Eliminating junk cereal commercials from children's programming does not eliminate the more pressing fact that SOMEONE IS BUYING THIS STUFF FOR THEIR KIDS AND LETTING THEM EAT IT. We don't need to legislate or push for social action on the part of companies; we need to push for parents to do their job and keep an eye on what and how much their kids are eating. No one can pretend they thought Trix was healthy; come on! Wringing our hands as if television has more impact on our kids than we do is relinquishing the power we have as consumers and parents to make choices for our families. Perhaps it is because confronting our own, darker issues with food consumption, nostalgia, and the inability to stick to our guns in the face of a whining child is a lot harder than pointing the finger at Big Bad Cap'n Crunch.

Tuesday, July 10, 2007

Moon Child or something like that.

Last night we introduced I. and the cousins to the magic of The Neverending Story. Sitting on the couch, cuddled up with the kids, I realized just how long it's been since I saw the film, and what an impact it had on me way back when I first saw it in... 1984?

While watching, I kept thinking of how the film had imbued itself in my brain, and I was also surprised at its similarities to other films/books in the genre. For instance, when Atreyu ends up falling off the luck dragon and landing in a crumbling castle on the outskirts of The Nothing, he discovers murals depicting his recent past and, most importantly, what is about to happen. Amid the rock walls and the trailing ivy, the setting was remarkably reminiscent of the scene in The Dark Crystal where Jen and Kira read the stone walls and learn the role of the gelflings in the crystal's prophecy. Additionally, when Atreyu then stabs the the wolf G'mork, I thought of the scene in C.S. Lewis's The Lion, the Witch, and the Wardrobe, when Peter must kill the wolf and take his place as a warrior and man. Something about the Empress's scenes, filmed so dreamily and with the light emanating from her, were reminiscent of The Wizard of Oz, when Glinda the Good Witch tells Dorothy she's always had the power to return home. Here, the Empress calls out to Bastian that he, in fact, has had the power to save Fantasia all along.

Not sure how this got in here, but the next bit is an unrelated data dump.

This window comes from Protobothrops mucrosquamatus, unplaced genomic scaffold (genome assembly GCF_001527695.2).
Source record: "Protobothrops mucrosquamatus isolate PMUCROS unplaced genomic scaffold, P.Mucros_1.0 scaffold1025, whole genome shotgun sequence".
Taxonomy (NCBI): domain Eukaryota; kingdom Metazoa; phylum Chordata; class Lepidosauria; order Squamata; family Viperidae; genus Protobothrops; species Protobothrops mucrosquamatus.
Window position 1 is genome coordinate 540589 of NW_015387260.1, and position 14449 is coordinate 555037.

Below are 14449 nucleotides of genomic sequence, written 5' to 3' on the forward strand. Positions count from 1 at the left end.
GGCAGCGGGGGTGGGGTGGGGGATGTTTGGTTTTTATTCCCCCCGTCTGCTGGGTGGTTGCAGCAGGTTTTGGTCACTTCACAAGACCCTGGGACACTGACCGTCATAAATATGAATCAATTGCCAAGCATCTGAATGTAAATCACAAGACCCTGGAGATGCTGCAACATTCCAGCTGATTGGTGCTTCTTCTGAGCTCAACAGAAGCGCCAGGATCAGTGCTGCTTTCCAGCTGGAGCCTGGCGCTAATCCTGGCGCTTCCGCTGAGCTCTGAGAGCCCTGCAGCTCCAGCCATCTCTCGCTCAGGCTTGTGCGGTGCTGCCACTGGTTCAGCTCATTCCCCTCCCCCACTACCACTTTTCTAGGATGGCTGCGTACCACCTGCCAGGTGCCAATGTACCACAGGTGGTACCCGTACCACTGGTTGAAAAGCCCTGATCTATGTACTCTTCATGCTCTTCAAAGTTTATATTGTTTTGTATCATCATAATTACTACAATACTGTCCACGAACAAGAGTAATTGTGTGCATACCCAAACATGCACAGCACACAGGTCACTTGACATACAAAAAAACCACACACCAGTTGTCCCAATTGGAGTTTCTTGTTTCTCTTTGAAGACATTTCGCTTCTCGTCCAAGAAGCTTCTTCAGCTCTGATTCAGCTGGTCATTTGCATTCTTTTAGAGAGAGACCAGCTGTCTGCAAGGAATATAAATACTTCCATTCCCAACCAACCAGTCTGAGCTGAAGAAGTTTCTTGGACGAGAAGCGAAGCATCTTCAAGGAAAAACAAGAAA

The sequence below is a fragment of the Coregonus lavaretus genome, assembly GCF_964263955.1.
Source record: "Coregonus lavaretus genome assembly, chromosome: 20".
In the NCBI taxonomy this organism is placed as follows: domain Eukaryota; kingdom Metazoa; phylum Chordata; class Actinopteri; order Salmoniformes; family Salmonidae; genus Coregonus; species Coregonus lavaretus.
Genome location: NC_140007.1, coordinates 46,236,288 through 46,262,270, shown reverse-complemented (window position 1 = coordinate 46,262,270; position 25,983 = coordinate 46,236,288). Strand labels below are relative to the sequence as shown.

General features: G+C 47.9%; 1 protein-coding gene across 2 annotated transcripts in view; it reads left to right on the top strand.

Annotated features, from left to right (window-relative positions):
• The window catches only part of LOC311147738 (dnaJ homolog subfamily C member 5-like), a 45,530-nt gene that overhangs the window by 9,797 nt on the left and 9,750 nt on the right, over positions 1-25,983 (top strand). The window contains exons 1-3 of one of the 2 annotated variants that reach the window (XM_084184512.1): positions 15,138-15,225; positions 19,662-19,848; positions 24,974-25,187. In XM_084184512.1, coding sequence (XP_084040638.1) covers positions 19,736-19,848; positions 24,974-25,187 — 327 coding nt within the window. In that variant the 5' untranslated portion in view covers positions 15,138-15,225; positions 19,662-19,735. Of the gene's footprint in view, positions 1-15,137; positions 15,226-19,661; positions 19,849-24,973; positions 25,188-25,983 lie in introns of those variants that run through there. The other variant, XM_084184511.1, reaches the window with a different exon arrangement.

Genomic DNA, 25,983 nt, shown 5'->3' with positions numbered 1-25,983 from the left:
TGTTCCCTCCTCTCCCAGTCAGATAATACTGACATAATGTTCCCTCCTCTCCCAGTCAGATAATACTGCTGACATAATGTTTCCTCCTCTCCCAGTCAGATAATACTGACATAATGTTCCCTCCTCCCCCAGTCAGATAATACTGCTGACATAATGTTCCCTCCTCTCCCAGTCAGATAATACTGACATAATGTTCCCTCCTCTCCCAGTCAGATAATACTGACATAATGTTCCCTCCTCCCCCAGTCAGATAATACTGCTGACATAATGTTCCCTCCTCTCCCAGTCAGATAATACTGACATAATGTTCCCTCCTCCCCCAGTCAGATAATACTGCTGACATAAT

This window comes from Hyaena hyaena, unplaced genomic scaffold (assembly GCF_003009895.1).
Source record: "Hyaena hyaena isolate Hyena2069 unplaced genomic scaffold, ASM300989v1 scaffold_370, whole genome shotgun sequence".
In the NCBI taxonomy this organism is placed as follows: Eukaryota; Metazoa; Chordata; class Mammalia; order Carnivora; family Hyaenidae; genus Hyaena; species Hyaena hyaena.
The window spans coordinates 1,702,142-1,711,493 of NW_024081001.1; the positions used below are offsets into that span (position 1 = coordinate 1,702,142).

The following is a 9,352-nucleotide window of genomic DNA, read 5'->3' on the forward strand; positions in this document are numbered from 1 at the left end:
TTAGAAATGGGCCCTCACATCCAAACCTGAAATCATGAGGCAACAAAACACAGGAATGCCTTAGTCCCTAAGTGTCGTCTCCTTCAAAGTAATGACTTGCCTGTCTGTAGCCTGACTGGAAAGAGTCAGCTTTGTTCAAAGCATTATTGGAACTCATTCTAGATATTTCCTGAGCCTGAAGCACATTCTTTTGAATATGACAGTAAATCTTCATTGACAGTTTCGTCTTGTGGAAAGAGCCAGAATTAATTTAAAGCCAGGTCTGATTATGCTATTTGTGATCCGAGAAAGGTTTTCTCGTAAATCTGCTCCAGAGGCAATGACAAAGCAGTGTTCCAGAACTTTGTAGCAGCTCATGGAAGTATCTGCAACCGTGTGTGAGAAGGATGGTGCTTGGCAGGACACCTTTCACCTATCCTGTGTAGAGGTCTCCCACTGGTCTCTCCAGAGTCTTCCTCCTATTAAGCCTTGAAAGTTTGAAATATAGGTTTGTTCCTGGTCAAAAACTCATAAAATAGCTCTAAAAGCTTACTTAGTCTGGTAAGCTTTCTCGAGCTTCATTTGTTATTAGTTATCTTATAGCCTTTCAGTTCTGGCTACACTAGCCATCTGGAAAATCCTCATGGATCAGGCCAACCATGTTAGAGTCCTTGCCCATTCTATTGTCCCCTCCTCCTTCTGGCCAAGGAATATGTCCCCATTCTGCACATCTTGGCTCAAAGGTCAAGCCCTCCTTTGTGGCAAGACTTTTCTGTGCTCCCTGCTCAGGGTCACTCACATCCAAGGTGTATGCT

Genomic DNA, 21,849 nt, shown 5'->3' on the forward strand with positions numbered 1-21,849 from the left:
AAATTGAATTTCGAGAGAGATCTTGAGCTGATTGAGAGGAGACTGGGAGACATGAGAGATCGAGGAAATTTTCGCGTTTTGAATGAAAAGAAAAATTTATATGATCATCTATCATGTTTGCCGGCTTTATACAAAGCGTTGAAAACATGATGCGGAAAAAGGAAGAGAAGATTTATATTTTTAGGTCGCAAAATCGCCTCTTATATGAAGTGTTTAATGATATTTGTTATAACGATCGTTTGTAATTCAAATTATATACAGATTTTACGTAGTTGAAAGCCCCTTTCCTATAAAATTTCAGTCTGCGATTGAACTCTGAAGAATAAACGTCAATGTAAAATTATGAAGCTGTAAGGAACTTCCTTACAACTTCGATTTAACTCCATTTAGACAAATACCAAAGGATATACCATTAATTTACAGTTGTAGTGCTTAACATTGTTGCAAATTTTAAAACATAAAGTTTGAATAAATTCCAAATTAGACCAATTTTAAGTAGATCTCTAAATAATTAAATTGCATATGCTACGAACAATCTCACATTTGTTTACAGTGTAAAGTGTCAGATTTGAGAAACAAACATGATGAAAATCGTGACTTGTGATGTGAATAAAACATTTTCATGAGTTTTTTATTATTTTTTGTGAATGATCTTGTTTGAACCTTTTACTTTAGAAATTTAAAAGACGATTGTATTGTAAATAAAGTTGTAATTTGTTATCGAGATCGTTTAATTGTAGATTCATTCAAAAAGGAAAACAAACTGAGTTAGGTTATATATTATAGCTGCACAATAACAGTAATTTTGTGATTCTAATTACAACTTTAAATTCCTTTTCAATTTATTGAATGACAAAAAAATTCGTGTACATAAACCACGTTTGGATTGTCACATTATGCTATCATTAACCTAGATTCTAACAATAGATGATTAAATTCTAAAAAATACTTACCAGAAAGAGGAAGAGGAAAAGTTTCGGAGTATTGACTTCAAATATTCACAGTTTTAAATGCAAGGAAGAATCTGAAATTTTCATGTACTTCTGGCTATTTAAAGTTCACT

The first fantasy film that I can remember seeing is The Wizard of Oz, with The Dark Crystal being a close second. Chalk that up as my first non-human crush, because I was smitten with Jen. (Even at the tender age of 7 I was a little embarrassed to be hung up on a puppet, but there you explains a lot about my future with men hung up on comics, Babylon 5, and the like.) Gelflings became a favorite game between me and my best friend, and we spent many a summer afternoon re-enacting scenes and creating our own. (Note: this was not a form of fan fiction, I swear. I was a kid, for goodness sake!) Coupled with Star Wars philosophy, I ended up with a very eighties insight into the grey areas of good and evil, the interwoven nature of our best and worst instincts. No wonder I became a frickin' English major...but I digress.